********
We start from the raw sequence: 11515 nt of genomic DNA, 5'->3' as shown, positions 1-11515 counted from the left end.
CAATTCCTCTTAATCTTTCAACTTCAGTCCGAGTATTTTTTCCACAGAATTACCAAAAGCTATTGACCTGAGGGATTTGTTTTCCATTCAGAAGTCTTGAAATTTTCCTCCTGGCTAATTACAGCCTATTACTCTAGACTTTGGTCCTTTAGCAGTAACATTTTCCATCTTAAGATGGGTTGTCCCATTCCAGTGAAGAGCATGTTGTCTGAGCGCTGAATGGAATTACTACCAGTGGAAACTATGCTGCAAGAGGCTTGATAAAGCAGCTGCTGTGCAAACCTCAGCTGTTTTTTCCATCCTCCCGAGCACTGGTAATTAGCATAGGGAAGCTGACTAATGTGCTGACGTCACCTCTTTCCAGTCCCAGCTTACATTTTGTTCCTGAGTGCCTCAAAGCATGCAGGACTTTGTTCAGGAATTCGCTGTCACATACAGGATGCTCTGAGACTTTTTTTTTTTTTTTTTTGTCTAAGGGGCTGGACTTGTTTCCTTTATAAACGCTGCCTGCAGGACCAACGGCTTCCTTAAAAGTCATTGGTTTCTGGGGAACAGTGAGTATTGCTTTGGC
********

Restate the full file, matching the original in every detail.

We start from the raw sequence: 11515 nt of genomic DNA, 5'->3' as shown, positions 1-11515 counted from the left end.
CAATTCCTCTTAATCTTTCAACTTCAGTCCGAGTATTTTTTCCACAGAATTACCAAAAGCTATTGACCTGAGGGATTTGTTTTCCATTCAGAAGTCTTGAAATTTTCCTCCTGGCTAATTACAGCCTATTACTCTAGACTTTGGTCCTTTAGCAGTAACATTTTCCATCTTAAGATGGGTTGTCCCATTCCAGTGAAGAGCATGTTGTCTGAGCGCTGAATGGAATTACTACCAGTGGAAACTATGCTGCAAGAGGCTTGATAAAGCAGCTGCTGTGCAAACCTCAGCTGTTTTTTCCATCCTCCCGAGCACTGGTAATTAGCATAGGGAAGCTGACTAATGTGCTGACGTCACCTCTTTCCAGTCCCAGCTTACATTTTGTTCCTGAGTGCCTCAAAGCATGCAGGACTTTGTTCAGGAATTCGCTGTCACATACAGGATGCTCTGAGACTTTTTTTTTTTTTTTTTTGTCTAAGGGGCTGGACTTGTTTCCTTTATAAACGCTGCCTGCAGGACCAACGGCTTCCTTAAAAGTCATTGGTTTCTGGGGAACAGTGAGTATTGCTTTGGC